Hmmmmm. I do not hear an answer, but let’s move on. When Moses brought his people out of Egypt, there were two histories being written. The Israelite’s version was written into the Bible. The author did identify the word “Bible” as a collection of books. Some of those books are history books, but few who claim to be “intellectual” treat them as such. Yet, among Christians, who have great knowledge and understanding, given by the Holy Spirit, learn from the Old Testament history books. Other tribes of that time, according to historians, called the Israelites the tribe of books, in that most other tribes just lived; they did not record their history. The Israelites recorded their history in scrolls that became books. The Egyptians also recorded such things, but they were, in the story of Moses, utterly defeated by God, who protected Moses. Like all history, history is recorded by the victors, and other than the USA, most losers sweep the loss under the rug and forget about it. So, Egypt skips that chapter and you are left with the books of the Bible.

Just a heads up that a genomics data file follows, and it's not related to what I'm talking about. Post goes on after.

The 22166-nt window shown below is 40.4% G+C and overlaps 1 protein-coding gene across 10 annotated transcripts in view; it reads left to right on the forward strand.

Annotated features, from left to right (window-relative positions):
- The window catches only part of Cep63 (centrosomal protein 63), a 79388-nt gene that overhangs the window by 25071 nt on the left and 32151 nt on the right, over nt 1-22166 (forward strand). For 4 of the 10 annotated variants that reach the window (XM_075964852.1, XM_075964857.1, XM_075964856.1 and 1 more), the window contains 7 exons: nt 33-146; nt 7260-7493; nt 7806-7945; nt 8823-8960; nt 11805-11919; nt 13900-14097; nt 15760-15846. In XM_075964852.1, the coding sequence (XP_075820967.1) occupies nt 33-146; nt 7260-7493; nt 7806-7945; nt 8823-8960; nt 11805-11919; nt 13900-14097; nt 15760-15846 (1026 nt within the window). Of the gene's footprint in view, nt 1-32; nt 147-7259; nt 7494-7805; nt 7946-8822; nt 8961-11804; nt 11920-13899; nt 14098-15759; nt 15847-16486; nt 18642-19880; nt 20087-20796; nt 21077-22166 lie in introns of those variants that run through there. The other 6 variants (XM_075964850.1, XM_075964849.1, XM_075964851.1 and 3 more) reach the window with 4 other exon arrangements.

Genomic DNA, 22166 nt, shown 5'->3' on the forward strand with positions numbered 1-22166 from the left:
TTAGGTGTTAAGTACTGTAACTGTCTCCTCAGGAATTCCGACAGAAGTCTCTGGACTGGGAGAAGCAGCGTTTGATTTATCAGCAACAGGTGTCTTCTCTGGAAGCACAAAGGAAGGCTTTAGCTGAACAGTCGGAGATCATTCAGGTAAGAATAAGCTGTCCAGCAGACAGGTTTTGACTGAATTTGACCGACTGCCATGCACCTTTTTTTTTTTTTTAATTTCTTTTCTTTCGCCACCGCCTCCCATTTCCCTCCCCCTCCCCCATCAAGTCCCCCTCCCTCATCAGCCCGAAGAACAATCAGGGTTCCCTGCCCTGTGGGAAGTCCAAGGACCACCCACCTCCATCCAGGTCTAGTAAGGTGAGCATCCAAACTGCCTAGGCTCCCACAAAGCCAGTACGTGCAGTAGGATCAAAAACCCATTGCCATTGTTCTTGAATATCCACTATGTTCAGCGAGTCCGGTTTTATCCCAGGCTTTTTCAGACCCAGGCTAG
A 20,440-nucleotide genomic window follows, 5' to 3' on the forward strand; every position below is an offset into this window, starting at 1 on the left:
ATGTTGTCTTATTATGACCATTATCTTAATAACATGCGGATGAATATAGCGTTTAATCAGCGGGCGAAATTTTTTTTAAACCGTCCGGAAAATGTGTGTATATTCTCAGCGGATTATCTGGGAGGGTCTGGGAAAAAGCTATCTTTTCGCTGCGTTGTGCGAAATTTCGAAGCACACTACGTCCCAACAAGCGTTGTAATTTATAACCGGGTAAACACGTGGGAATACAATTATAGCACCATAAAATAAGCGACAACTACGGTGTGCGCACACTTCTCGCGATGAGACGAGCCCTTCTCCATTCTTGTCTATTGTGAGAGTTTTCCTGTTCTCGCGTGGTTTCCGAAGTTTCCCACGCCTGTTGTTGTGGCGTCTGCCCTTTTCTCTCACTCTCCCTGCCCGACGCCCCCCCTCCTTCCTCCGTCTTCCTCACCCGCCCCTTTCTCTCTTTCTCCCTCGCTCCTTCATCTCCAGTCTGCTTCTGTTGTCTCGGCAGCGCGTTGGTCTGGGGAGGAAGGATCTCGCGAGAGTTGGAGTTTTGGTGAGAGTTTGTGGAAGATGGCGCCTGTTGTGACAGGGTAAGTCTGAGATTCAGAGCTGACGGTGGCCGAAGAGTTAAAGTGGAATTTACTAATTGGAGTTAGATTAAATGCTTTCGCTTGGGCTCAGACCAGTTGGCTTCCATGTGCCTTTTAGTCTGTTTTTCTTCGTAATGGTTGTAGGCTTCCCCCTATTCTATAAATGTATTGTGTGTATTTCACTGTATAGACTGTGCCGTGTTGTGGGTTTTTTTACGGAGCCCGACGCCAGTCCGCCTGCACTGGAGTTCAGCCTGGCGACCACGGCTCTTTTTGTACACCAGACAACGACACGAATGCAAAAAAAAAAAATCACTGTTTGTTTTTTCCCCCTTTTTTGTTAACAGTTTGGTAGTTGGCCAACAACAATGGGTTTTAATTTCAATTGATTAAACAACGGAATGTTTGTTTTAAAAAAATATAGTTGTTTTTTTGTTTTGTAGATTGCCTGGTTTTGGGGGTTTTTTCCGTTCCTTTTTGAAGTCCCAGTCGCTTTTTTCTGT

If you don’t know where Mount Sinai is, why don’t you go to Alaska and look for the highest point in North America, Mount McKinley. Oh? The name changed? But I have books that say it’s Mount McKinley, so what did you do with Mt. McKinley? In a few generations, with changed textbooks, no one will know Mt. McKinley from Mount Sinai.
And when you write a Bible with 66 books about the Creator of the universe who is greater than anything that man can make, why mention the pyramids at all?
Ah, I addressed my answers as questions. Since Mr. Davis asked unanswered questions and he is the “King of Knowing,” why should I address his questions in any other way?
Okay, if you need kindling for your fireplace, I have just the book for you. Ouch! I don’t want to sound like a modern-day version of a 1930s German National Socialist Party member, so strike that last comment.